REP. JOHN BOEHNER: I believe that the healthcare bill that was enacted by the current Congress will kill jobs in America, ruin the best healthcare system in the world, and bankrupt our country. That means that we have to do everything we can to try to repeal this bill and replace it with commonsense reforms that will bring down the cost of health insurance.
AMY GOODMAN: Meanwhile, President Obama delivered his first public comments on the election results Wednesday with a news conference at the White House. This is what he said about healthcare reform.
PRESIDENT BARACK OBAMA: You know, when I talk to a woman from New Hampshire who doesn’t have to mortgage her house because she got cancer and is seeking treatment but now is able to get health insurance, when I talk to parents who are relieved that their child with a preexisting condition can now stay on their policy until they’re twenty-six years old and give them the time to transition to find a job that will give them health insurance, or the small businesses that are now taking advantage of the tax credits that are provided, then I say to myself, this was the right thing to do.
Now, if the Republicans have ideas for how to improve our healthcare system, if they want to suggest modifications that would deliver faster and more effective reform to a healthcare system that has been wildly expensive for too many families and businesses and certainly for our federal government, I’m happy to consider some of those ideas.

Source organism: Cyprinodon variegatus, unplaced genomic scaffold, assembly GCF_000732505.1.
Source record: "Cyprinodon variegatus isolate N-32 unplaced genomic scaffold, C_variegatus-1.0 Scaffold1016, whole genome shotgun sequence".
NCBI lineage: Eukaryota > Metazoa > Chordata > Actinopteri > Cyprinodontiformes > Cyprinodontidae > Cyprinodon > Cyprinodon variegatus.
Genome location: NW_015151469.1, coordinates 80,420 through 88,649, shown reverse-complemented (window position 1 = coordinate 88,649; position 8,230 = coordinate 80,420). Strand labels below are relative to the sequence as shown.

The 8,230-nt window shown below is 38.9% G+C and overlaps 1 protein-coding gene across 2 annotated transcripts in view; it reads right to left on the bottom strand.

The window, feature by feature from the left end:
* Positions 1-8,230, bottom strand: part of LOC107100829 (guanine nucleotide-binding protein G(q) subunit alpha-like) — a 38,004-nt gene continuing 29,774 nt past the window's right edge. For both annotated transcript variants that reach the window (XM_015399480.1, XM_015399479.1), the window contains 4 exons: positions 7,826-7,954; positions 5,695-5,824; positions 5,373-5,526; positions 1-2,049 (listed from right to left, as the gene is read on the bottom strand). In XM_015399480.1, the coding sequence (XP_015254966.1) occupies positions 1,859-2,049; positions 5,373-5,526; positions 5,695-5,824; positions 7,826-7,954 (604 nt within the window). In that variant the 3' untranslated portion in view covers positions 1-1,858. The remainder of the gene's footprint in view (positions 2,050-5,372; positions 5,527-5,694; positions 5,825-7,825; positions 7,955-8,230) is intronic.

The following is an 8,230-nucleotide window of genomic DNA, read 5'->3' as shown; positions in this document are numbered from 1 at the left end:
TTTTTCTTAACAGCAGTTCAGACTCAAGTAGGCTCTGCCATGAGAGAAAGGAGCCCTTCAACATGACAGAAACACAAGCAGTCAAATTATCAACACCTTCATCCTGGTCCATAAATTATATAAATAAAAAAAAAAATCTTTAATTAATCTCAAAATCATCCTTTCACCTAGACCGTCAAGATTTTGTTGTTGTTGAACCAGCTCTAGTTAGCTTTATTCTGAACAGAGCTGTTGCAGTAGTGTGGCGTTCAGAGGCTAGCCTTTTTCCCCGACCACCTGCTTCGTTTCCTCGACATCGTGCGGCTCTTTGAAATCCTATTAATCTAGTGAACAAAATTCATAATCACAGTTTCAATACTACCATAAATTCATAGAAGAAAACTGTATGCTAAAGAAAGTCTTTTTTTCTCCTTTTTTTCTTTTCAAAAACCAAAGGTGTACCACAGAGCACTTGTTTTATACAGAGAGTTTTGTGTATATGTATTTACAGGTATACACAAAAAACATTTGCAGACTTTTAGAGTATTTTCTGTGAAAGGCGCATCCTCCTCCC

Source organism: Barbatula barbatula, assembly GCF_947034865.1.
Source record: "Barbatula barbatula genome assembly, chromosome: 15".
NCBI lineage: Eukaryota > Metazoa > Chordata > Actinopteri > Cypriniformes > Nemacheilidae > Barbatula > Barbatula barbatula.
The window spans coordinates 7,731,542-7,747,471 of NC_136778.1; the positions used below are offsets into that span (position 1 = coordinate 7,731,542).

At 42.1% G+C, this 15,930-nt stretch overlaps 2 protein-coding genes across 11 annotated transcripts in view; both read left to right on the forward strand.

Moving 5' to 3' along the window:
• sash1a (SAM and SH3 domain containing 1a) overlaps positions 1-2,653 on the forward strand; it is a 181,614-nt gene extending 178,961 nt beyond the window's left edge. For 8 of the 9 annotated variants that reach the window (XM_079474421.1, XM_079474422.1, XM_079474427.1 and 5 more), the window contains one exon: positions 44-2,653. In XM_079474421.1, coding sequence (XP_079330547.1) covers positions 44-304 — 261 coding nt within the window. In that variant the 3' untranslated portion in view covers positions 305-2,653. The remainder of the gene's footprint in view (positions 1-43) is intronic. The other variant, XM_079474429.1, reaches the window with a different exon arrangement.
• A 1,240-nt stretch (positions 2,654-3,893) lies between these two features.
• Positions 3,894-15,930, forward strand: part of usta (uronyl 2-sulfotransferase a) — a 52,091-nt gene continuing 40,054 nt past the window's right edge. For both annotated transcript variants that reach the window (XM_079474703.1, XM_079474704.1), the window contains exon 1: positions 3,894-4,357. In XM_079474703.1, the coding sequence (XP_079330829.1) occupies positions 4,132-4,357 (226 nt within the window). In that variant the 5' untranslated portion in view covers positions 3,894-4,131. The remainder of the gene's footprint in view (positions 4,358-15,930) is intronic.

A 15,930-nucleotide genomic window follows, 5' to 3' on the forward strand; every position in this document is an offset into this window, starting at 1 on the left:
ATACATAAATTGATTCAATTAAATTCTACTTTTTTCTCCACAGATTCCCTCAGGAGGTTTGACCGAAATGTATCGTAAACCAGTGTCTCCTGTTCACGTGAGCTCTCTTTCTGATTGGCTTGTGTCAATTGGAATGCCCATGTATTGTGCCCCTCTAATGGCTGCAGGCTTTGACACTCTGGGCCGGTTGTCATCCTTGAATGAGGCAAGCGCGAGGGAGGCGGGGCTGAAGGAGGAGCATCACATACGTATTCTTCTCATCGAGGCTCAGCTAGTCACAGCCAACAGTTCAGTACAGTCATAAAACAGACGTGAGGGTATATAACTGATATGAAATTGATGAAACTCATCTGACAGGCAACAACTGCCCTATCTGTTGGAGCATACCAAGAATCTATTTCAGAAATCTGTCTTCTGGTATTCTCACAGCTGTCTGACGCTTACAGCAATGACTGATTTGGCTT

AMY GOODMAN: There was President Obama at his news conference saying he took a shellacking and he was sorry to the Congress members who lost their jobs, their seats, as a result of these midterm elections. But Congress member Grijalva, what about healthcare?
REP. RAÚL GRIJALVA: I think that that’s going to be a very important battle line. There’s no question that we need to polish this healthcare reform bill. There are things in it that need to be changed, that need to be modified, as the President said. But the wholesale repeal of it is a huge mistake. Within that bill, for many communities, is issues of-attacking the issue of disparity, attacking the issue of equity when it comes to women and people of color, attacking the issue of Indian healthcare that had not been reauthorized in ten years. So when you broadly talk about repeal, you’re also talking about some significant gains that were made within that bill. If the Republicans want to talk about extending the benefit to more, we should be able to deal with that and talk about it. If they’re talking about modifications, of course. But if the issue is to undercut and sabotage any healthcare reform effort that we took in the last two years, then I think that needs to be a battle line.
AMY GOODMAN: We’re going to break and then come back to this discussion. We’re joined by the Tucson Congress member Raúl Grijalva. He has probably just survived a very stiff challenge, though the counts are still coming in. His challenger says she will not concede until every last vote is counted. He is about up by 3,900 votes-Congress member Ruth McClung [sic]. We are going to, in addition to Congressman Grijalva, co-chair of the Progressive Caucus, be joined by Ryan Grim of Huffington Post, talking about Republican strategy in the next two years. This is Democracy Now! Stay with us.
AMY GOODMAN: Just a correction, Ruth McClung is not a Congress member, as far as we know, but she is a rocket scientist. I was wondering, Raúl Grijalva, if your ad was “Congress is not rocket science.” Anyway, Juan?
REP. RAÚL GRIJALVA: No, but there was a lot of temptations, though.